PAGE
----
How do those who think they see “erratic” moves from Kim Jong Un make their case? One way is to attack the question from an unusual flank, i.e., the quality and courage of the leader’s advisers. Before December 2011, when Kim Jong Il died, few observers worried with this issue. The question was usually put in terms of who partied with the leader; pondering the advice they might offer was rarely considered.  In truth, we have rarely known who was, is, or will be “advising” the leadership, and thus potentially influencing policy.  One of the few exceptions was in the late 1990s, when there was reason to believe that Kang Sok Ju, then the first vice foreign minister, had at least some influence with Kim Jong Il on policy toward the United States. Starting in 2014, perhaps the late Kim Yang Gon had somewhat similar influence (how similar is the interesting question) with Kim Jong Un. The argument that Kim Yang Gon’s death in December was a serious loss to the leader is a useful hypothesis, and may even be a testable proposition. We can only wait and see whether policy changes toward South Korea with KYG gone.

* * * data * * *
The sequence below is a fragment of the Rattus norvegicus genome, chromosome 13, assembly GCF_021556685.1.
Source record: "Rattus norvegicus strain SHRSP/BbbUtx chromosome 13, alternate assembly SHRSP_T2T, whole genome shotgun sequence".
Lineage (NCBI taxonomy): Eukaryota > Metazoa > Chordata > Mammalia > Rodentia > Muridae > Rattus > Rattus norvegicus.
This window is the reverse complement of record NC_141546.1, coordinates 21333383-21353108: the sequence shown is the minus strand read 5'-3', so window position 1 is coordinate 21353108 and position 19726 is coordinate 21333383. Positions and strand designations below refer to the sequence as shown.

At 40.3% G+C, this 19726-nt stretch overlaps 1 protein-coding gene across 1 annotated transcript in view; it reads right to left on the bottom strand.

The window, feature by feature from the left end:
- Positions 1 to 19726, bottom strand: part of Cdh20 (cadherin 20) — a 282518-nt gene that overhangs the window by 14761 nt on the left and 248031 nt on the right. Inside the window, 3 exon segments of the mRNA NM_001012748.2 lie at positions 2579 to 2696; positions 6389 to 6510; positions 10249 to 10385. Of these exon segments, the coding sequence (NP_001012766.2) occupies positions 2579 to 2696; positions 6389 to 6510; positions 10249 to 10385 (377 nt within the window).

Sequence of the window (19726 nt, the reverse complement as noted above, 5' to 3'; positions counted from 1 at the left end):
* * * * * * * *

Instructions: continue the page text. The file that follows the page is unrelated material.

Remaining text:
The idea that policy under Kim Jong Un is unhinged because he has gunned down all of his close advisers holds no water. If someone has information suggesting that former defense minister Hyon Yong Chol was a close or influential adviser to Kim, I’d welcome hearing it. As far as I can tell, he was neither. Jang Song Taek may have been influential at the beginning of Kim’s reign, but he was probably under close watch, and was falling out of favor for nearly a year before he got the axe. Yes, Choe Ryong-hae was sent down for “reeducation,” but Kim Jong Il also banished people from the court for months at a time.